The Official Usher Audio Owners Thread - Page 16 - AVS Forum
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post #451 of 466 Old 03-16-2014, 11:12 PM
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Have a question - how close to the wall (back wall) can the dancer mini2 dmd be placed?

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post #452 of 466 Old 03-20-2014, 12:27 AM
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Originally Posted by boxerfan88 View Post

Have a question - how close to the wall (back wall) can the dancer mini2 dmd be placed?

It depends.

I would say as close as you can stand it. They are front-ported so no issues there. I have mine 3 feet in front of the wall. I've had other box speakers right up against the wall. Room configurations and wives have greater influence than acoustic desires in my stereo rooms. I'm pretty lucky this time. If you want it close, try it and see what you think. If you don't hear it, then it isn't a problem, but I would pay attention to bass and boominess, especially if you're thinking of putting it in a corner. I've noticed my mini2's have a mild bass hump around 40hz in my current room.
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post #453 of 466 Old 03-21-2014, 04:42 AM
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It depends.

I would say as close as you can stand it. They are front-ported so no issues there. I have mine 3 feet in front of the wall. I've had other box speakers right up against the wall. Room configurations and wives have greater influence than acoustic desires in my stereo rooms. I'm pretty lucky this time. If you want it close, try it and see what you think. If you don't hear it, then it isn't a problem, but I would pay attention to bass and boominess, especially if you're thinking of putting it in a corner. I've noticed my mini2's have a mild bass hump around 40hz in my current room.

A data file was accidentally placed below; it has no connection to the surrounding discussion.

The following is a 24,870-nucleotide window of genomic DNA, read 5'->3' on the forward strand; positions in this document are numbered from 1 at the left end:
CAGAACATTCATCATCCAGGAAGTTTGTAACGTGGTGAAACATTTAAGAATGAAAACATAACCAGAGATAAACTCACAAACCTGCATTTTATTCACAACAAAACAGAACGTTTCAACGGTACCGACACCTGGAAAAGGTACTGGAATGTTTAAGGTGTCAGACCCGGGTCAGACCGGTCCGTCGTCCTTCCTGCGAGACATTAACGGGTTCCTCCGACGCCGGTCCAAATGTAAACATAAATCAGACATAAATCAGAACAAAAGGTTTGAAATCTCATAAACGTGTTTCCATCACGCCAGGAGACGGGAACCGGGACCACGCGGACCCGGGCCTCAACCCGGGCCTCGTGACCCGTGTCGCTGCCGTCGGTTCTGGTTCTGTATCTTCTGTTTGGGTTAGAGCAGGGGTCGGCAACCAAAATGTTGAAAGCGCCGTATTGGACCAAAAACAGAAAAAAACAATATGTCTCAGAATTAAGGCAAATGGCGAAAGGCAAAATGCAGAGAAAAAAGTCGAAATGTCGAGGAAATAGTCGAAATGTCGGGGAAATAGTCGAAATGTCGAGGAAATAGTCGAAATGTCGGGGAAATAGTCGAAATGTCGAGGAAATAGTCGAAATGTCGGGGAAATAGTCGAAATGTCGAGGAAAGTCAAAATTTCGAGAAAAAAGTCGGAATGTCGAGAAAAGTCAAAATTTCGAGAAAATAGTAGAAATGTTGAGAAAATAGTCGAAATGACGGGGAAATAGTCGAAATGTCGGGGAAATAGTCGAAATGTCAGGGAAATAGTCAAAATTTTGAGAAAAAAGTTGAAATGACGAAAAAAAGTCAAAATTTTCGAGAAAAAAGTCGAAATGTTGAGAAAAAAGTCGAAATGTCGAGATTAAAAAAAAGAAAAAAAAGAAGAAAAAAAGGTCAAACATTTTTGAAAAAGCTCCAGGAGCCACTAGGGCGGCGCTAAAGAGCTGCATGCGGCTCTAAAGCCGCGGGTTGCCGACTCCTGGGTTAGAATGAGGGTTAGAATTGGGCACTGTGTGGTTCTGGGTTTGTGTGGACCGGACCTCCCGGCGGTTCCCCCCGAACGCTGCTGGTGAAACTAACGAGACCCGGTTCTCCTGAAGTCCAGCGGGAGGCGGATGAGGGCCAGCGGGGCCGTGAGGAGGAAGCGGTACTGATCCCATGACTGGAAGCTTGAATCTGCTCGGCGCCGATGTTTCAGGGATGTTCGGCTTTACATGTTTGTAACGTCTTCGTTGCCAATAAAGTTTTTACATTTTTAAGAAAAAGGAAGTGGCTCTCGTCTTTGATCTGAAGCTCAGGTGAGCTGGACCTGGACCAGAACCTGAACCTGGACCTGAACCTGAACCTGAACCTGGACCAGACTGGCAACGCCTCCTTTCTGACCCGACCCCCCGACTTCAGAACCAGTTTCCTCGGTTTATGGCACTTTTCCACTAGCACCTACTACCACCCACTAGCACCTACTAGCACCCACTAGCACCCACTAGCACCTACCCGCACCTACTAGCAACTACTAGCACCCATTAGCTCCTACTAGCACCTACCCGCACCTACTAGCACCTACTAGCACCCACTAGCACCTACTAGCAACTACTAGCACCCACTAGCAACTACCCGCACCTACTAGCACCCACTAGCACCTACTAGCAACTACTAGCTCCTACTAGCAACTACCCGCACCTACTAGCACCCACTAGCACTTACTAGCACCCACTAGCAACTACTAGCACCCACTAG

Thanks much. I have tried placing my MD2 almost to the wall (650mm), and soundstaging was poor. It's now pulled out to 850mm from the front wall, 1000mm from the side wall, and the soundstaging & tonal balance sound much better to my ears.

 

I have a troublesome room (4m/L x 4m/W x 3m/H) with a very serious room mode at 45Hz (+20dB up as measured by REW). I get headaches and occasional micro-earthquakes. Have to use the Yamaha PEQ to push the gain down by 7.5dB centered around 49Hz. Headache is gone, the vibration felt at the room mode frequency is much lower. Low bass sounds more balanced to my ears.

 

Now, my final problem is with a "nasal" sounding vocal (low mid bass). I am not sure if it is due to the room, or speaker. I plan to run-in the speaker another 100hrs more (now clocked about 80-90hrs), before I spend $$$ on room treatment. Any idea what frequency range causes this? ~400Hz?

 

Currently the mini dancer 2 is connected to the Yamaha AVR in a bi-amp configuration. My ears seem to tell me it is good. Any thoughts on bi-amp vs. single amp connection for MD2?